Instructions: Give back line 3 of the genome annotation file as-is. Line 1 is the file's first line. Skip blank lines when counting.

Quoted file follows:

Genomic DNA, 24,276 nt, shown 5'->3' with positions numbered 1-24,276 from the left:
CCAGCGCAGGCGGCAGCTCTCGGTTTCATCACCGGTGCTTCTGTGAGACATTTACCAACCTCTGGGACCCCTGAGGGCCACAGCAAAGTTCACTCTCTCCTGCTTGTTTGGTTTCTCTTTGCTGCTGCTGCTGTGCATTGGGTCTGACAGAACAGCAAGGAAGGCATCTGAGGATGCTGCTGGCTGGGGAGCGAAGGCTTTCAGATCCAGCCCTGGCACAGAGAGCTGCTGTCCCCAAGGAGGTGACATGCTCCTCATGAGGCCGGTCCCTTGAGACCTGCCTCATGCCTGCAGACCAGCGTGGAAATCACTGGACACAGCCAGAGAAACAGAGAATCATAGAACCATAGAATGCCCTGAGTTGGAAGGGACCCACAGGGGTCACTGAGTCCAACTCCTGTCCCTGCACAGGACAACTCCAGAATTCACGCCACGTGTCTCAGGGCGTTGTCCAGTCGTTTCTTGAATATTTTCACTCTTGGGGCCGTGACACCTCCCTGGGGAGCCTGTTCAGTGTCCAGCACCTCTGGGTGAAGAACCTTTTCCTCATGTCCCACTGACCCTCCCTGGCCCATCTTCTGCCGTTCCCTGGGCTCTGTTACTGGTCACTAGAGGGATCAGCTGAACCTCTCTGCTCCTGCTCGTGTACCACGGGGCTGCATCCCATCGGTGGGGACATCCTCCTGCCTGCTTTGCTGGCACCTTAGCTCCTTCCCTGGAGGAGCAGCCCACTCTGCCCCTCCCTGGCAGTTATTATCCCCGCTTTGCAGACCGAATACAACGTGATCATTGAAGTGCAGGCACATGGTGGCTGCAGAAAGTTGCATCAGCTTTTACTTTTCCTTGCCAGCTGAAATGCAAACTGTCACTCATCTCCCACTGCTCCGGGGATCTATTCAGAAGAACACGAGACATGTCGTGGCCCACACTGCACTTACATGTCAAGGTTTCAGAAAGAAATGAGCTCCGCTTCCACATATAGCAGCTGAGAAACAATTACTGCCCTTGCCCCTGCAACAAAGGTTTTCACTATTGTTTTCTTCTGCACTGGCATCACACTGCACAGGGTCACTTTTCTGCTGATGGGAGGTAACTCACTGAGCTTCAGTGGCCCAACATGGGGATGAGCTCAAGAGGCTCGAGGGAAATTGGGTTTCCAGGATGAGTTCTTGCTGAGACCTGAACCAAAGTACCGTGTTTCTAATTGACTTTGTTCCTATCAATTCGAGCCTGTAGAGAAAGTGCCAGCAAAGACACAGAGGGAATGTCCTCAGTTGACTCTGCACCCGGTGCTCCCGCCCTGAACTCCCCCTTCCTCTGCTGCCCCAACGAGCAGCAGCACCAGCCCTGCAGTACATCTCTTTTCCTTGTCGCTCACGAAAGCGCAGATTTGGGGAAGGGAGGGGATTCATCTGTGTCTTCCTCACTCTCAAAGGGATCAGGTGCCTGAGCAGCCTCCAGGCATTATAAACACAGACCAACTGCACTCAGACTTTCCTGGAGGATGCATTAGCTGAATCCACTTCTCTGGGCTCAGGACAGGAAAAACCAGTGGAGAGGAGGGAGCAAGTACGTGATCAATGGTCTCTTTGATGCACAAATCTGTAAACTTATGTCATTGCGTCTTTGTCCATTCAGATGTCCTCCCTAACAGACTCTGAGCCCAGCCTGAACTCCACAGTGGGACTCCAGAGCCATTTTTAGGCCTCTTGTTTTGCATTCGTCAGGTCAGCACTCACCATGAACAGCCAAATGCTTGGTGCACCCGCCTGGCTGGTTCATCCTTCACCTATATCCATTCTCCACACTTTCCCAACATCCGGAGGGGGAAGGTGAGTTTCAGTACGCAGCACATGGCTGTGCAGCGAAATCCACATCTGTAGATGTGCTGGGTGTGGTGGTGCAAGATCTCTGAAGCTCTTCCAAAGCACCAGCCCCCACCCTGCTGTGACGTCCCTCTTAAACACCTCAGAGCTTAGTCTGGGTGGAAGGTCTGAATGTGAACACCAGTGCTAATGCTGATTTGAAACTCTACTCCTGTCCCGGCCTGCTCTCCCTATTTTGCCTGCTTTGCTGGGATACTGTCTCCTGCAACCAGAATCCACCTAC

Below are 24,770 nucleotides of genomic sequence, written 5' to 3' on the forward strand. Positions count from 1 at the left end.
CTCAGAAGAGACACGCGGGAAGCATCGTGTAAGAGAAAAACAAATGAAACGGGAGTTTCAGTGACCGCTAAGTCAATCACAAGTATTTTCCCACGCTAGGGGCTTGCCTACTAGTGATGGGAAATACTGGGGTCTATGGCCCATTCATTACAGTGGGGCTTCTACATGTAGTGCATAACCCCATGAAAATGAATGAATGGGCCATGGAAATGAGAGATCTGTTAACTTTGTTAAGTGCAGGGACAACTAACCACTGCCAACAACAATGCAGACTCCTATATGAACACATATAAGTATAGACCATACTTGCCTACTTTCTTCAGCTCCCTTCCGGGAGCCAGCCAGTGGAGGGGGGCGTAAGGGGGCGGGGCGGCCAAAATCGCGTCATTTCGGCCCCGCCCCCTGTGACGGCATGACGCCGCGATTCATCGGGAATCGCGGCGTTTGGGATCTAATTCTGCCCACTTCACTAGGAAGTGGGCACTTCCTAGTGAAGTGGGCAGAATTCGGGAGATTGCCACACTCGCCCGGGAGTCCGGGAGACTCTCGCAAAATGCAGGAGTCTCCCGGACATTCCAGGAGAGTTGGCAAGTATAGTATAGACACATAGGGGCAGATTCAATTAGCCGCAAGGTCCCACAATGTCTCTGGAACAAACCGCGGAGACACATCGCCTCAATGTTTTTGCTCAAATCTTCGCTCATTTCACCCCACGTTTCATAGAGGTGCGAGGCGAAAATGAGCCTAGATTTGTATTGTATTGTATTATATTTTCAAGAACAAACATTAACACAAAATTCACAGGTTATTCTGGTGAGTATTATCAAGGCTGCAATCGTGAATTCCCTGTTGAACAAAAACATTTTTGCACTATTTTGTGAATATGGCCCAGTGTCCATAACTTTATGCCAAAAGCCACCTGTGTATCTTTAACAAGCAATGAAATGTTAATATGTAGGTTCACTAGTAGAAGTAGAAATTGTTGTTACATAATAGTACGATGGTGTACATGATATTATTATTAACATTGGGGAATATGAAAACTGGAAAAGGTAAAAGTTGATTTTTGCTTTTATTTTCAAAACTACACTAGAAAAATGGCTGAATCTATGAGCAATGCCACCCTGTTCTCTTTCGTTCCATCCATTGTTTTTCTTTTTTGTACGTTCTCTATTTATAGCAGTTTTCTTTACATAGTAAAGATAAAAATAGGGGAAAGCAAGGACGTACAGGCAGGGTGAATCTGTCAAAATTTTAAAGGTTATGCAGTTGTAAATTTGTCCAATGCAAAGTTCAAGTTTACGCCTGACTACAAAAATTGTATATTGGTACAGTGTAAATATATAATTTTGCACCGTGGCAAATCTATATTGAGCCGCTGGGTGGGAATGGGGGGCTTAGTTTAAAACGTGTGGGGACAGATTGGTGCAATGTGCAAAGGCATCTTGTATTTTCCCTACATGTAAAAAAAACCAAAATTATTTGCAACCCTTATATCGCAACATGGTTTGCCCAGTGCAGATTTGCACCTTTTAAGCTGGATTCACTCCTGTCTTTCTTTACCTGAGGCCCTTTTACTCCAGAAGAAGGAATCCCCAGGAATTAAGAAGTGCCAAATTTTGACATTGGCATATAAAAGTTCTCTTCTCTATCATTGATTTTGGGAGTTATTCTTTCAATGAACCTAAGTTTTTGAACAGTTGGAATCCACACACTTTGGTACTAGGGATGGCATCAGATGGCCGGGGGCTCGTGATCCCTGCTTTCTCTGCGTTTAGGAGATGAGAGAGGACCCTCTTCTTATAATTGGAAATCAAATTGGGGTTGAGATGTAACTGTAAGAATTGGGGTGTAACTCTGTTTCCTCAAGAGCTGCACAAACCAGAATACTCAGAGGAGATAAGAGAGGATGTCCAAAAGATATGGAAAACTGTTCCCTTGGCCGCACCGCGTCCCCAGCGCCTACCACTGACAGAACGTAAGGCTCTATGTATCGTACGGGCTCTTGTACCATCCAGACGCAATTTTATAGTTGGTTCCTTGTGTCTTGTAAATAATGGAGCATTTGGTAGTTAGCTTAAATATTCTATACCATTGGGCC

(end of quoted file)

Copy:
Below are 24,770 nucleotides of genomic sequence, written 5' to 3' on the forward strand. Positions count from 1 at the left end.